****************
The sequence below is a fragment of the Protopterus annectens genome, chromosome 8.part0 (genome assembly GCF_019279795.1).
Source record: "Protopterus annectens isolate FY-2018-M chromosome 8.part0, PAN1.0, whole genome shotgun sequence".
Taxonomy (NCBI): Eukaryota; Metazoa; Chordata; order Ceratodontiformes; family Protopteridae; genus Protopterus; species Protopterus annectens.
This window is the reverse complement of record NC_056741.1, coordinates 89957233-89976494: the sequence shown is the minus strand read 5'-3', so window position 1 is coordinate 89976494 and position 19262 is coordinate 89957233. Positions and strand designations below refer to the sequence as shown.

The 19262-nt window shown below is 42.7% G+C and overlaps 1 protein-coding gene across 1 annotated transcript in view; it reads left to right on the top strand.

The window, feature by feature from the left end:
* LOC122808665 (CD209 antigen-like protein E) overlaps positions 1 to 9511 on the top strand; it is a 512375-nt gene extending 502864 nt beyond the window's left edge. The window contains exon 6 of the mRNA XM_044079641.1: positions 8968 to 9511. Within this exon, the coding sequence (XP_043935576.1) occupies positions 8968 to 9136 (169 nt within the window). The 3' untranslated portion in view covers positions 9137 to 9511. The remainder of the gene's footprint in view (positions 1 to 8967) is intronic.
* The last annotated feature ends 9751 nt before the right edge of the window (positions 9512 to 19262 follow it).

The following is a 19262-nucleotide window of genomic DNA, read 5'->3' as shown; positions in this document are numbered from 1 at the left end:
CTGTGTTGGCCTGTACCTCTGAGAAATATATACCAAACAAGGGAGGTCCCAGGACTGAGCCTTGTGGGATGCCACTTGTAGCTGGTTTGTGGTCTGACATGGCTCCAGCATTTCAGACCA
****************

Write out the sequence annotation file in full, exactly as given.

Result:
The sequence below is a fragment of the Protopterus annectens genome, chromosome 8.part0 (genome assembly GCF_019279795.1).
Source record: "Protopterus annectens isolate FY-2018-M chromosome 8.part0, PAN1.0, whole genome shotgun sequence".
Taxonomy (NCBI): Eukaryota; Metazoa; Chordata; order Ceratodontiformes; family Protopteridae; genus Protopterus; species Protopterus annectens.
This window is the reverse complement of record NC_056741.1, coordinates 89957233-89976494: the sequence shown is the minus strand read 5'-3', so window position 1 is coordinate 89976494 and position 19262 is coordinate 89957233. Positions and strand designations below refer to the sequence as shown.

The 19262-nt window shown below is 42.7% G+C and overlaps 1 protein-coding gene across 1 annotated transcript in view; it reads left to right on the top strand.

The window, feature by feature from the left end:
* LOC122808665 (CD209 antigen-like protein E) overlaps positions 1 to 9511 on the top strand; it is a 512375-nt gene extending 502864 nt beyond the window's left edge. The window contains exon 6 of the mRNA XM_044079641.1: positions 8968 to 9511. Within this exon, the coding sequence (XP_043935576.1) occupies positions 8968 to 9136 (169 nt within the window). The 3' untranslated portion in view covers positions 9137 to 9511. The remainder of the gene's footprint in view (positions 1 to 8967) is intronic.
* The last annotated feature ends 9751 nt before the right edge of the window (positions 9512 to 19262 follow it).

The following is a 19262-nucleotide window of genomic DNA, read 5'->3' as shown; positions in this document are numbered from 1 at the left end:
CTGTGTTGGCCTGTACCTCTGAGAAATATATACCAAACAAGGGAGGTCCCAGGACTGAGCCTTGTGGGATGCCACTTGTAGCTGGTTTGTGGTCTGACATGGCTCCAGCATTTCAGACCA